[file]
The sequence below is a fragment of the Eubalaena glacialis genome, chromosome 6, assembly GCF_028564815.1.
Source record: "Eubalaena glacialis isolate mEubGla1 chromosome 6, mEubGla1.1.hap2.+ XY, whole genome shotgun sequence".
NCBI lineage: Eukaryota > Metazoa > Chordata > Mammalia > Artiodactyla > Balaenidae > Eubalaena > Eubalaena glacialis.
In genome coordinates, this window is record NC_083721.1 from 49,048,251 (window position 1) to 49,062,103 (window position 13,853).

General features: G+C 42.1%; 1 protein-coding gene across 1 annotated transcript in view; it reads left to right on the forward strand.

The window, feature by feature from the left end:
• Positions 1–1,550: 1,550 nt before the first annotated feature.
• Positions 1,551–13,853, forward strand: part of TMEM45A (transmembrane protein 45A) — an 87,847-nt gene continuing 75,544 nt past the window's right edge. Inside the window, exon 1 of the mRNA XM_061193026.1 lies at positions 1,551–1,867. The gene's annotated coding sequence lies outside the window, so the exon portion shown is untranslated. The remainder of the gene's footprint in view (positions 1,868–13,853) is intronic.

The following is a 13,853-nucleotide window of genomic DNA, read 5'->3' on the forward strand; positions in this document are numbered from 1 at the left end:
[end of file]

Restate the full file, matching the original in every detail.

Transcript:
The sequence below is a fragment of the Eubalaena glacialis genome, chromosome 6, assembly GCF_028564815.1.
Source record: "Eubalaena glacialis isolate mEubGla1 chromosome 6, mEubGla1.1.hap2.+ XY, whole genome shotgun sequence".
NCBI lineage: Eukaryota > Metazoa > Chordata > Mammalia > Artiodactyla > Balaenidae > Eubalaena > Eubalaena glacialis.
In genome coordinates, this window is record NC_083721.1 from 49,048,251 (window position 1) to 49,062,103 (window position 13,853).

General features: G+C 42.1%; 1 protein-coding gene across 1 annotated transcript in view; it reads left to right on the forward strand.

The window, feature by feature from the left end:
• Positions 1–1,550: 1,550 nt before the first annotated feature.
• Positions 1,551–13,853, forward strand: part of TMEM45A (transmembrane protein 45A) — an 87,847-nt gene continuing 75,544 nt past the window's right edge. Inside the window, exon 1 of the mRNA XM_061193026.1 lies at positions 1,551–1,867. The gene's annotated coding sequence lies outside the window, so the exon portion shown is untranslated. The remainder of the gene's footprint in view (positions 1,868–13,853) is intronic.

The following is a 13,853-nucleotide window of genomic DNA, read 5'->3' on the forward strand; positions in this document are numbered from 1 at the left end: